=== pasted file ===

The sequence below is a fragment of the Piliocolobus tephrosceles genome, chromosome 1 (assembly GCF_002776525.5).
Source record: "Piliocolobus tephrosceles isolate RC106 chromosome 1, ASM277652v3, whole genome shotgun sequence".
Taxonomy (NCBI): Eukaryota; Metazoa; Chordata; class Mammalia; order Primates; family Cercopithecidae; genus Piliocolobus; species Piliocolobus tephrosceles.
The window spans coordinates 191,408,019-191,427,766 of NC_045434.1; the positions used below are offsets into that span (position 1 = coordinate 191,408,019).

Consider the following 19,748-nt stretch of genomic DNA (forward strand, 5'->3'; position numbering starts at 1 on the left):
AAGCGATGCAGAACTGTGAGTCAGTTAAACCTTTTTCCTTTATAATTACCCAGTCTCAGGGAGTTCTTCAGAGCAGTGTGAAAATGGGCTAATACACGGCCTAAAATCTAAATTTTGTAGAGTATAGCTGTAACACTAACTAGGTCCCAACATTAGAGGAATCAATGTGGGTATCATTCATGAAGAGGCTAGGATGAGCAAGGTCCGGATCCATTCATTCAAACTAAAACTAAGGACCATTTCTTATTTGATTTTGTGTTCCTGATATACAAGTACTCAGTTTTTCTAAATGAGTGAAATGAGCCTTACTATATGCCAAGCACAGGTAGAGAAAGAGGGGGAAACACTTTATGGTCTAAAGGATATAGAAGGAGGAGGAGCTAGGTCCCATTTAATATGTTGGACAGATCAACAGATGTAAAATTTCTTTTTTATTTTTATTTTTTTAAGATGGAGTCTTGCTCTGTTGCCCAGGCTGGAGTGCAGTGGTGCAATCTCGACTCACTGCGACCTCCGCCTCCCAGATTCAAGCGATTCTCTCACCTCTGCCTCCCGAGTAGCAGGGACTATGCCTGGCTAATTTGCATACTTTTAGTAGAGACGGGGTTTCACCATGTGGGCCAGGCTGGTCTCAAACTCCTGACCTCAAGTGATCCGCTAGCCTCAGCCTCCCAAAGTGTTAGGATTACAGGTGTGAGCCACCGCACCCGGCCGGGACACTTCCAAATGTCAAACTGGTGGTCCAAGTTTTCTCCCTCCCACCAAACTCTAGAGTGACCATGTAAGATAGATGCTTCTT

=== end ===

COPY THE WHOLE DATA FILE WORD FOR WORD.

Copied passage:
The sequence below is a fragment of the Piliocolobus tephrosceles genome, chromosome 1 (assembly GCF_002776525.5).
Source record: "Piliocolobus tephrosceles isolate RC106 chromosome 1, ASM277652v3, whole genome shotgun sequence".
Taxonomy (NCBI): Eukaryota; Metazoa; Chordata; class Mammalia; order Primates; family Cercopithecidae; genus Piliocolobus; species Piliocolobus tephrosceles.
The window spans coordinates 191,408,019-191,427,766 of NC_045434.1; the positions used below are offsets into that span (position 1 = coordinate 191,408,019).

Consider the following 19,748-nt stretch of genomic DNA (forward strand, 5'->3'; position numbering starts at 1 on the left):
AAGCGATGCAGAACTGTGAGTCAGTTAAACCTTTTTCCTTTATAATTACCCAGTCTCAGGGAGTTCTTCAGAGCAGTGTGAAAATGGGCTAATACACGGCCTAAAATCTAAATTTTGTAGAGTATAGCTGTAACACTAACTAGGTCCCAACATTAGAGGAATCAATGTGGGTATCATTCATGAAGAGGCTAGGATGAGCAAGGTCCGGATCCATTCATTCAAACTAAAACTAAGGACCATTTCTTATTTGATTTTGTGTTCCTGATATACAAGTACTCAGTTTTTCTAAATGAGTGAAATGAGCCTTACTATATGCCAAGCACAGGTAGAGAAAGAGGGGGAAACACTTTATGGTCTAAAGGATATAGAAGGAGGAGGAGCTAGGTCCCATTTAATATGTTGGACAGATCAACAGATGTAAAATTTCTTTTTTATTTTTATTTTTTTAAGATGGAGTCTTGCTCTGTTGCCCAGGCTGGAGTGCAGTGGTGCAATCTCGACTCACTGCGACCTCCGCCTCCCAGATTCAAGCGATTCTCTCACCTCTGCCTCCCGAGTAGCAGGGACTATGCCTGGCTAATTTGCATACTTTTAGTAGAGACGGGGTTTCACCATGTGGGCCAGGCTGGTCTCAAACTCCTGACCTCAAGTGATCCGCTAGCCTCAGCCTCCCAAAGTGTTAGGATTACAGGTGTGAGCCACCGCACCCGGCCGGGACACTTCCAAATGTCAAACTGGTGGTCCAAGTTTTCTCCCTCCCACCAAACTCTAGAGTGACCATGTAAGATAGATGCTTCTT